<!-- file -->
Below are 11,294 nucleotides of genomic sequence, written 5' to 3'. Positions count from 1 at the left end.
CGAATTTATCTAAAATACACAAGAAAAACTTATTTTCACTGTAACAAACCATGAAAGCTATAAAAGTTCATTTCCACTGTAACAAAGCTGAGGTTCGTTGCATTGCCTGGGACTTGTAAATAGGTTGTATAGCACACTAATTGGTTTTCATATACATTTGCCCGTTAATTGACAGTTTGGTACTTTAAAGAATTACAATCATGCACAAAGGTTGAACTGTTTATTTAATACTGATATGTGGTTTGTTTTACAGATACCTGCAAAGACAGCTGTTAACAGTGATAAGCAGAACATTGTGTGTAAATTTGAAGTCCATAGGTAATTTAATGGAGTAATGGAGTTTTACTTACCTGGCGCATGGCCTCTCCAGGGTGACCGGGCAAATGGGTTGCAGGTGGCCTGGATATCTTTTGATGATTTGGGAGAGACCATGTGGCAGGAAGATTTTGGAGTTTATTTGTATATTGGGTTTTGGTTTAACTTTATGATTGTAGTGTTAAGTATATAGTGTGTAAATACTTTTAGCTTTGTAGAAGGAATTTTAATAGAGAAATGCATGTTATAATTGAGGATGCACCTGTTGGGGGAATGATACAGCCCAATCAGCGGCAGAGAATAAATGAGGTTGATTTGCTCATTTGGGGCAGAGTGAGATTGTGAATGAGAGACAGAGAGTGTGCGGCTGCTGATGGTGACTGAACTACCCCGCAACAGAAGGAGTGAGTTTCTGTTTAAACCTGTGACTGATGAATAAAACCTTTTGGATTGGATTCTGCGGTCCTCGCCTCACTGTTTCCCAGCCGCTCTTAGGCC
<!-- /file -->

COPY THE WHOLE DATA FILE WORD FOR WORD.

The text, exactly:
Below are 11,294 nucleotides of genomic sequence, written 5' to 3'. Positions count from 1 at the left end.
CGAATTTATCTAAAATACACAAGAAAAACTTATTTTCACTGTAACAAACCATGAAAGCTATAAAAGTTCATTTCCACTGTAACAAAGCTGAGGTTCGTTGCATTGCCTGGGACTTGTAAATAGGTTGTATAGCACACTAATTGGTTTTCATATACATTTGCCCGTTAATTGACAGTTTGGTACTTTAAAGAATTACAATCATGCACAAAGGTTGAACTGTTTATTTAATACTGATATGTGGTTTGTTTTACAGATACCTGCAAAGACAGCTGTTAACAGTGATAAGCAGAACATTGTGTGTAAATTTGAAGTCCATAGGTAATTTAATGGAGTAATGGAGTTTTACTTACCTGGCGCATGGCCTCTCCAGGGTGACCGGGCAAATGGGTTGCAGGTGGCCTGGATATCTTTTGATGATTTGGGAGAGACCATGTGGCAGGAAGATTTTGGAGTTTATTTGTATATTGGGTTTTGGTTTAACTTTATGATTGTAGTGTTAAGTATATAGTGTGTAAATACTTTTAGCTTTGTAGAAGGAATTTTAATAGAGAAATGCATGTTATAATTGAGGATGCACCTGTTGGGGGAATGATACAGCCCAATCAGCGGCAGAGAATAAATGAGGTTGATTTGCTCATTTGGGGCAGAGTGAGATTGTGAATGAGAGACAGAGAGTGTGCGGCTGCTGATGGTGACTGAACTACCCCGCAACAGAAGGAGTGAGTTTCTGTTTAAACCTGTGACTGATGAATAAAACCTTTTGGATTGGATTCTGCGGTCCTCGCCTCACTGTTTCCCAGCCGCTCTTAGGCC